With the trend to focus on highly specialised skills, are we exasperating the talent gap?
Consider this: right now, there are people in your local area who are looking for work, with a broad set of business skills and experience. Or, with less hands-on experience (i.e. graduates) but with conceptual and transferable knowledge. These people can fill your vacant job post and can do a great job.
We’ve all seen role profiles with endless lists of ‘essentials’. Things like “Prince 2 or Agile Practitioner”, “BSc”, “must have delivered this particular widget in this particular environment for these particular stakeholders”. Really?
I’ll use an example of a couple of Programme Managers I know. The first started out in a commercial role, ran a contact centre, and became a COO for a mid-sized professional firm. Then went on to lead a GDPR Programme for an ecommerce business.
Had you been recruiting a GDPR Programme Manager for a digital retailer, would you have selected someone with that background? I appreciate it’s not easy to answer without seeing a CV, so I’ll give you the answer: no. The vast majority of us wouldn’t.
Yet, this candidate delivered an exemplary change programme.
The second Programme Manager was initially a Financial Controller and moved into Strategy then Business Development. Following that, the candidate successfully delivered a HR programme and an IT system implementation. Not a Prince 2 badge in sight.
OK, 2 anecdotes in a field of 2000 programme managers is hardly empirical. But there are plenty of programmes led by candidates who ‘tick every box’ that fail.
Why were these candidates successful? Broad knowledge of how a business works is important. An appreciation of the different components, the objectives and priorities of department leaders, market forces, regulatory considerations, and generally how to get along with people and organise a team.
What about Tech talent?
Having said that, soft skills are arguably the most important factors of a Programme Manager role. So, what about highly technical skills?
Granted, a vet might not waltz into a software engineering role overnight. But the same principle of generalisation applies, just taken down a level. That is, forward-thinking, truly agile companies have long seen the value of generalist technology skills.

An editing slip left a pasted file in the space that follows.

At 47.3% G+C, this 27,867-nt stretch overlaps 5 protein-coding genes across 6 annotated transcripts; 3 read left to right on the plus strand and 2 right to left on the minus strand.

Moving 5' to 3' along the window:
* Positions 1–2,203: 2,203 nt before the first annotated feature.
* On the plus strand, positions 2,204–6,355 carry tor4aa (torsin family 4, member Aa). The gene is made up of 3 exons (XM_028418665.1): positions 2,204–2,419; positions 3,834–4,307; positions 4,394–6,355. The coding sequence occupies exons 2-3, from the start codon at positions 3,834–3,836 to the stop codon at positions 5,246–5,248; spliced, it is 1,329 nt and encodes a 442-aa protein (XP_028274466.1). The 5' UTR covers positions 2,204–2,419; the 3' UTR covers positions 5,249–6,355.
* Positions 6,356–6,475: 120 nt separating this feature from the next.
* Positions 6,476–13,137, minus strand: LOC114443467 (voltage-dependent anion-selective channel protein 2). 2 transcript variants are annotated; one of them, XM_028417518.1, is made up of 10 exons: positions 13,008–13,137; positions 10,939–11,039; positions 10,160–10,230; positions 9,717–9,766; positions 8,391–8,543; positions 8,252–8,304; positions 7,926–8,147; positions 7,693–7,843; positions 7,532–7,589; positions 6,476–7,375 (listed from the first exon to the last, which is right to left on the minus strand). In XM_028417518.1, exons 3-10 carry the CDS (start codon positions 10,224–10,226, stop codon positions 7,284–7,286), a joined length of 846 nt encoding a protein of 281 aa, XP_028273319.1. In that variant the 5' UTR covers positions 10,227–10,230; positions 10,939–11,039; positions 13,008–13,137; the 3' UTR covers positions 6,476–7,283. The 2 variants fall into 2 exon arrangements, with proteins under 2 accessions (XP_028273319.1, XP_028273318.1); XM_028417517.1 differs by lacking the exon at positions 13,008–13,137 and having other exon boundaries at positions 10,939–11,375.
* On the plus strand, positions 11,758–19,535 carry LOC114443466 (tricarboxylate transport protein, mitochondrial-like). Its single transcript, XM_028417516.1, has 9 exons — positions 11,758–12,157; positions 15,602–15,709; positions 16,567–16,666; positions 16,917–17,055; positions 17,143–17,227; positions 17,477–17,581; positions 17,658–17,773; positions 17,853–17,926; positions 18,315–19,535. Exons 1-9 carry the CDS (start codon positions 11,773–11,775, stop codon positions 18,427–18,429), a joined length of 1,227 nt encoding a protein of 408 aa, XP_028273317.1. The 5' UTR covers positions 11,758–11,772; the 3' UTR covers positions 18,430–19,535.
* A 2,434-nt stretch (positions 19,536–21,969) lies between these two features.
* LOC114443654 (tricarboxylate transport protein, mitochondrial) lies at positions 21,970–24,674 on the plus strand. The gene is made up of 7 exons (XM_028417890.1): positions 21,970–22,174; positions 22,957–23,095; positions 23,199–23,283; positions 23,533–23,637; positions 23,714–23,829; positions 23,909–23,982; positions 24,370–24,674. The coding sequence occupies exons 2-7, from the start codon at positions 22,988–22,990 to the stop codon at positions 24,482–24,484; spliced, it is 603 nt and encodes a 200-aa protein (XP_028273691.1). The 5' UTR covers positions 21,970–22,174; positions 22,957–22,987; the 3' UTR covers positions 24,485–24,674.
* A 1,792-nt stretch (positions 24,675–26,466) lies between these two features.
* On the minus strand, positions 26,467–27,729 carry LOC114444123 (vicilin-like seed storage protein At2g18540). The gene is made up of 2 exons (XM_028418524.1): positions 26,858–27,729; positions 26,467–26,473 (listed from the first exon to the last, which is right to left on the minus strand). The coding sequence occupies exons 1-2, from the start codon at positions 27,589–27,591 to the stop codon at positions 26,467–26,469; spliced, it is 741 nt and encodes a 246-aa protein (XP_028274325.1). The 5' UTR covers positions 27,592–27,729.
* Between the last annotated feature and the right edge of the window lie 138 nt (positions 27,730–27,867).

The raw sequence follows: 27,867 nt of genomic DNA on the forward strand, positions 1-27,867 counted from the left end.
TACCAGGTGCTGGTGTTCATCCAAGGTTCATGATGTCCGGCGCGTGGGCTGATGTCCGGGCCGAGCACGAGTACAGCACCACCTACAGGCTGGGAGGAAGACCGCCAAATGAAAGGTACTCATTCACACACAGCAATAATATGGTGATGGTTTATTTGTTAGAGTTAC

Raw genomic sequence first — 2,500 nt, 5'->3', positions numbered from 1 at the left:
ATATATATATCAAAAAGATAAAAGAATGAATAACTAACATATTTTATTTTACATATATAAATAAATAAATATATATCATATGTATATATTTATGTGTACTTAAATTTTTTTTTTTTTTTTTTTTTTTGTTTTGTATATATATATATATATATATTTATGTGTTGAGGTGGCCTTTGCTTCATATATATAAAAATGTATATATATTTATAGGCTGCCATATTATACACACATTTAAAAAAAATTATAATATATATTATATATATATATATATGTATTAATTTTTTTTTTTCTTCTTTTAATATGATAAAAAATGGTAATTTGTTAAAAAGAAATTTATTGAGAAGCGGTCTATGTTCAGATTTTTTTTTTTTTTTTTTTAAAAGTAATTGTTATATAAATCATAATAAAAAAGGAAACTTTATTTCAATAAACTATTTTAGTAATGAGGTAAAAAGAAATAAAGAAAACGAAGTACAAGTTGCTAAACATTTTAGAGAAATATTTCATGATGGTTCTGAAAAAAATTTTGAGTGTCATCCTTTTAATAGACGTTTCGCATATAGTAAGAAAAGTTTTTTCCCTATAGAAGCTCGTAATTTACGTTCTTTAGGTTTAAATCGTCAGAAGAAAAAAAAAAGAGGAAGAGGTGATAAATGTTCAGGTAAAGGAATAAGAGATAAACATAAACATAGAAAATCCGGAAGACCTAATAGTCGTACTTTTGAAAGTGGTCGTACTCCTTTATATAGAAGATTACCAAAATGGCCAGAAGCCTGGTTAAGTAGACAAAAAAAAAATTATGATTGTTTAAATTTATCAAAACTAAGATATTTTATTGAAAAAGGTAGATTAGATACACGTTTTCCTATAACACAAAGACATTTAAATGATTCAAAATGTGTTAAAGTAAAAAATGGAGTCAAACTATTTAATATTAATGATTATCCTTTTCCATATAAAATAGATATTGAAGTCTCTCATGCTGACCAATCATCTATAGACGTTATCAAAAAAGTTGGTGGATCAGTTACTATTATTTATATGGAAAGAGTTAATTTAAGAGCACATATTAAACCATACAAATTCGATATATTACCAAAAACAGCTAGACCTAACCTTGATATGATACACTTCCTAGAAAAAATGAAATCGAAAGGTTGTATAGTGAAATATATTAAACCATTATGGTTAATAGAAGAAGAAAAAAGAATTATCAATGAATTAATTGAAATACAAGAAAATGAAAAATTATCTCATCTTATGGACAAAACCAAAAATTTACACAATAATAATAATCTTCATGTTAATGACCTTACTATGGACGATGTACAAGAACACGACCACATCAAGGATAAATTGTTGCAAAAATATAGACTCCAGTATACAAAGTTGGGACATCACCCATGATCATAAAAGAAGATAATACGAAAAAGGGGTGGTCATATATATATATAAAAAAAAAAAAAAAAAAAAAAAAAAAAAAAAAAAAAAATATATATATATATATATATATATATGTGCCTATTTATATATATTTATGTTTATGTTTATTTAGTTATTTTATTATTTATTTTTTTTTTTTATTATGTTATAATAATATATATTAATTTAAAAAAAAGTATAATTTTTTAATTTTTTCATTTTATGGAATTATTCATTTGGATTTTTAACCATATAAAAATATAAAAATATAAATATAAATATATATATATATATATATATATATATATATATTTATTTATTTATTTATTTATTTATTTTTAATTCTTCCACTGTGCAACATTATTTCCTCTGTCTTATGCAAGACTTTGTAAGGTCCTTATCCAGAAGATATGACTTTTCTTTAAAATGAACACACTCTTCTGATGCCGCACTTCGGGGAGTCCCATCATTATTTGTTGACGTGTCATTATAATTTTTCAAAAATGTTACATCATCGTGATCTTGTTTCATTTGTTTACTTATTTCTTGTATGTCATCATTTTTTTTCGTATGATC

The former SVP of People at Google, Laszlo Bock, comments: “For technical roles, such as those in engineering or product management, we assess expertise in computer science quite extensively”. Adding, “but even there our bias is to hire people with a general (though expert-level) understanding of computer science rather than specialised knowledge in one field.”
So, yes, it would help if your Head of IT Service Operations had run an IT Service function. But do they really need to have done that in a business that’s ‘recently implemented ServiceNow’? Or, to really live life on the edge, what if they’d run service function in a different field?
David Epstein has written a highly anticipated book on the topic of generalist skills that will be available in the UK tomorrow. It’s called ‘Range: How Generalists Triumph in a Specialised World’ and David sites many examples of successful generalists, especially from the world of sport.
If his previous book, ‘The Sports Gene’, is anything to go by, it will doubtless be insightful and rigorously researched.
Whilst I don’t expect people to hire complete novices for complex and critical roles, it’s worth thinking twice about what you really need.
What problem are you trying to solve above anything else? And is that 19th bullet point in the job spec truly necessary?
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